Short bio: Computer Scientist, FOSS supporter (read more)
Tux Machines (TM)-specific
SUSE 10.1 alpha 3 was released this week and I thought I'd see if there was much new and exciting. As we look at the guis and applications, it appears as if most of the work must have taken place under the hood. When we examine the changelog, we find that's the case.
The installer was pretty much the same as encountered in SUSE 10.0 with the possible addition of MONO in the package selection. I perhaps suffered a few hardware detection/setup glitches, but they could almost be user error or related.
The first little glitch was due to my having added an extra tulip ethernet card to my machine a few weeks back for a specific reason, but I still use the on-board via-rhine fulltime. YAST wanted to use the add-in as primary. I preceded to set up the on-board as default, and then ended up deleting the extraneous card. It shouldn't have been an issue, and I'm not sure it was. However, during boot dhcpcd runs, but my eth0 wasn't functional upon login. I had to kill dhcpcd and re-run it. And then, it kept losing the connection. Sometimes it'd come back after trying to connect to the same site more than a coupla times, in gnome I used the net connection panel applet to reconnect, and I restarted dhcpcd a time or two. So, I think this issue wouldn't have cropped up if that other card had not been installed.
Then another ooops was with the video setup. I failed (read: forgot) to adjust for my preferences during install and booted into a 800x600 resolution desktop. This won't do and I fired up yast to adjust. I changed the settings to vesa 1280x1024x60 16-bit and saved. When I restarted (or attempted to) I got a "no screens found" error. Looking at the xorg.conf file, the syncs were badly underrated, but that's almost normal as my latest monitor is never detected correctly. "nv" was still showing as the driver but the showstopper was the 4 bit depth. Where did that come from? Anyway, manaully editing that file for my horizonal and vertical refresh rates and that bit depth got me back into X pretty fast. Now, one of the thing most people might like to do is adjust their video settings. This should work, but it didn't in my case. Good news, however, is I stuck with the "nv" driver as I noticed 10.1 alpha3 was using 6.9/7.0 rc2 of Xorg and that part worked out pretty good for my nvidia 6800 graphics chip.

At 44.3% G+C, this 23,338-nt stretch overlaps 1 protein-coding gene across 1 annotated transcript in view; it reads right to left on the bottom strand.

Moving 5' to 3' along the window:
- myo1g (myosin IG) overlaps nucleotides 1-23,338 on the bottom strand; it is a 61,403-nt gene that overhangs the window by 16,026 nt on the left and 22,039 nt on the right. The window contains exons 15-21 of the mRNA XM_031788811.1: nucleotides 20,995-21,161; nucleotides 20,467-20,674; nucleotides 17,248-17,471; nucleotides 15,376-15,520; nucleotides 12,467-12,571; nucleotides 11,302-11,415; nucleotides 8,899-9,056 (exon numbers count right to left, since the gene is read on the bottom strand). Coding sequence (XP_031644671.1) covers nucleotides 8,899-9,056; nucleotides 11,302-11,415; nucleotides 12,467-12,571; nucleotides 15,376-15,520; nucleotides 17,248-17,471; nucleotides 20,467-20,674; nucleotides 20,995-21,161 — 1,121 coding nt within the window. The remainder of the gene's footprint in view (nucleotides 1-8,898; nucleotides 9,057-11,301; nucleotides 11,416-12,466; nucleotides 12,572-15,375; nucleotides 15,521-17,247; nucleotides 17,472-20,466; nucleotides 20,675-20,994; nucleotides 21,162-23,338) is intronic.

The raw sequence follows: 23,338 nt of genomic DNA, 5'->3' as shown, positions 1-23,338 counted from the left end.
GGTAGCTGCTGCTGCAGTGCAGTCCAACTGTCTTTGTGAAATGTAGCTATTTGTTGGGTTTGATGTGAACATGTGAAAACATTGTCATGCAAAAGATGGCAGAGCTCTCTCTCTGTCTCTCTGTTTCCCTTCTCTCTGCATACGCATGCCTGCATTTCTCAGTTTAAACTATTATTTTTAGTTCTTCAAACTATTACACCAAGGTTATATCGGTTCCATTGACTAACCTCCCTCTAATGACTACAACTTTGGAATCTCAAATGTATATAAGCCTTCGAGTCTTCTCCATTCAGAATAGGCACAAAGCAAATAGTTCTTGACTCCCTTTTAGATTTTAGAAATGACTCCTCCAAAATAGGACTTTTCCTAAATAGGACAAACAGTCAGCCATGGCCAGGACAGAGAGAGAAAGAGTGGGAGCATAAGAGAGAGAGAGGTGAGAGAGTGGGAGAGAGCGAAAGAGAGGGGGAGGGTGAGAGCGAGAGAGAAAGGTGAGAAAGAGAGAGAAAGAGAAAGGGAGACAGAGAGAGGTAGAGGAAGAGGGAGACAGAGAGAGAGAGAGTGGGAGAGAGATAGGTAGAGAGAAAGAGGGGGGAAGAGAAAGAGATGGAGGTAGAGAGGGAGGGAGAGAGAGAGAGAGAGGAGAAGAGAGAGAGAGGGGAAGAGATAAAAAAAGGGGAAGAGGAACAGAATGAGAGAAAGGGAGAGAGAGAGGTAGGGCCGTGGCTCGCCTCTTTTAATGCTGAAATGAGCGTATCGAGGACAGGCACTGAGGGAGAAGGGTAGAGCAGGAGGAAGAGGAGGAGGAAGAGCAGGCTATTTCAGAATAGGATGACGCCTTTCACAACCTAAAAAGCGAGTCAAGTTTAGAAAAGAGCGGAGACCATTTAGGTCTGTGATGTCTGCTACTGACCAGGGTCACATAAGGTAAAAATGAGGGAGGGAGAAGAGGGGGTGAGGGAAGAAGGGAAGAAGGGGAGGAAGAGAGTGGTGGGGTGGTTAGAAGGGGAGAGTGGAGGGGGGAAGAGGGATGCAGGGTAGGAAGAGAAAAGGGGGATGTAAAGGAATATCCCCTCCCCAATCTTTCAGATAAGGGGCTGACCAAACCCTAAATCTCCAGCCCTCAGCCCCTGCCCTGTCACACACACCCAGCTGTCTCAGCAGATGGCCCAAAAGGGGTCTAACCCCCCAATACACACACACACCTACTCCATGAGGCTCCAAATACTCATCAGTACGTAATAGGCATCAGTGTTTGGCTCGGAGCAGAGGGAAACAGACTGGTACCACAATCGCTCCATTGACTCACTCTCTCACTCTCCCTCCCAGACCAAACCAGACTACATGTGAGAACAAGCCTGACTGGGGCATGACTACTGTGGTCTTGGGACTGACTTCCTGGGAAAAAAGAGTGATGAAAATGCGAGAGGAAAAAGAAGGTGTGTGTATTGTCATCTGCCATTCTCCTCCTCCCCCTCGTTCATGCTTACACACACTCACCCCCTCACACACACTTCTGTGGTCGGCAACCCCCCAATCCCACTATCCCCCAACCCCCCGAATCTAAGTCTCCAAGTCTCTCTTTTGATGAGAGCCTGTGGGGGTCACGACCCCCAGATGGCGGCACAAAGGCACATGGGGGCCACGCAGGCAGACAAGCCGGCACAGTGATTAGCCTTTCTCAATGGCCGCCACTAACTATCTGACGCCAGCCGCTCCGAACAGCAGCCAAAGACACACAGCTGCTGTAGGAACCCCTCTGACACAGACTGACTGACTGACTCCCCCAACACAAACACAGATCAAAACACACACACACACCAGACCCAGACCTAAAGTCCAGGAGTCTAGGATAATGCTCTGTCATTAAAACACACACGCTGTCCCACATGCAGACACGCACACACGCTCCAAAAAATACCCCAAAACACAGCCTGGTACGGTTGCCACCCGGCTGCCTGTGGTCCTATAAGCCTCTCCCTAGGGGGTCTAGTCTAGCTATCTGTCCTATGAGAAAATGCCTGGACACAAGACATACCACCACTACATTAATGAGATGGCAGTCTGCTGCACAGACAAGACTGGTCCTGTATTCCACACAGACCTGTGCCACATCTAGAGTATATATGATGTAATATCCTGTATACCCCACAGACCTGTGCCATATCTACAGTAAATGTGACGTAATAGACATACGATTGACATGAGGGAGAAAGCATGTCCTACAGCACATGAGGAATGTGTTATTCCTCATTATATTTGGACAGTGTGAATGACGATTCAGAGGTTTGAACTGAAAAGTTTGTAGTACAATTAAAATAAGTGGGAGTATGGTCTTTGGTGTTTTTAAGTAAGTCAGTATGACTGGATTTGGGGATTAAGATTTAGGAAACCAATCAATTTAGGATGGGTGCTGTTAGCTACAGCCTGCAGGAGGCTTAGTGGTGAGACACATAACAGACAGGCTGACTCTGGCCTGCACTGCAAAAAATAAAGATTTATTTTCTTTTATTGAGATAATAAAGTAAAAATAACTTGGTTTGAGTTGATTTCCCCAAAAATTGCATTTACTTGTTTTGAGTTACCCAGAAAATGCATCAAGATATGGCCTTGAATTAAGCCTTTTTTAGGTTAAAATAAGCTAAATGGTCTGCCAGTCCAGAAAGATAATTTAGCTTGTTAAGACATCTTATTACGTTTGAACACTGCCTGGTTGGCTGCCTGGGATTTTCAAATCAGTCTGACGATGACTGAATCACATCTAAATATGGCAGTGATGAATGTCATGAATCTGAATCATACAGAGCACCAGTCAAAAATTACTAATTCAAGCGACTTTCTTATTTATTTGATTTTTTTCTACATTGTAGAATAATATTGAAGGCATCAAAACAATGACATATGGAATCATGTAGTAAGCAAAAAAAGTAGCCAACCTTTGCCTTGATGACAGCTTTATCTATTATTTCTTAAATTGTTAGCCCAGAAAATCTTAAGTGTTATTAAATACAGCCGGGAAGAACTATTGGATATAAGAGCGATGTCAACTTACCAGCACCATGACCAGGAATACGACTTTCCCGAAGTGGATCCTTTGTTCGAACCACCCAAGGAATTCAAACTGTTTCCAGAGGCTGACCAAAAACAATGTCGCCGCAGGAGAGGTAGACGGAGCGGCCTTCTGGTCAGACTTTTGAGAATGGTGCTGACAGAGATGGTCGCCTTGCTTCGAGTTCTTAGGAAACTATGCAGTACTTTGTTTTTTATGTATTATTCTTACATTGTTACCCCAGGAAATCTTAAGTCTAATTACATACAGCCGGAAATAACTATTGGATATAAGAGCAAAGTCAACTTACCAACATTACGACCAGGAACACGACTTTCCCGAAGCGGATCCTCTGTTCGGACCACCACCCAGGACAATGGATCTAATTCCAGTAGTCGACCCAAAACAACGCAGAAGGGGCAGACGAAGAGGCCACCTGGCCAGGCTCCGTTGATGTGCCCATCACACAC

KDE is at 3.5 rc1 in SUSE 10.1a3 and it was looking good. I covered most of it in my first look at the 10.1 series and my source install of 3.5r1 on my gentoo system. So, it's been pretty much covered. It was quite stable and performed admirably.
Gnome on the other hand was a buggy excruciating experience. The file manager worked, but that's about it. Just about everything else I tried to open or launch crashed. I'm not sure why suse has such a hard time getting gnome to play nice. It was quite buggy throughout the 10.0 developmental cycle, but did work well in the final. I suppose this is the recipe to expect this time as well.
We're still looking at that SUSE Lizard wallpaper. ho-hum, come on guys, give us a new wallpaper! Actually, they did make the SUSE logo a bit more opaque.
About the only thing new I spied in YAST2 was the UML. "User Mode Linux installation allows you to start independent Linux virtual machines in the host system." As it only supported network sources at this time, testing didn't get too far here. But it looks promising.
Some package highlights include:
Some recent changelog highlights are:
If you look at the changelog and/or compare the rpmlist to the last one you can clearly see that the developers having been toiling away, probably in some dark dungeon somewhere with only food and water to sustain them while some ogre cracks a leather whip. Most changes are under the hood as always, so it's not so easy to show in screenshots.
This is an alpha release and in the thick of major version upgrades and new feature introductions. We understand and even expect issues. Next month brings alpha 4. In January we can expect the first beta and things will really start to get exciting. The release schedule will get bumped up to highway speeds and we can expect the first release candidate on or about Feb. 16, 2006. We hope to bring you updated reports as developments happen.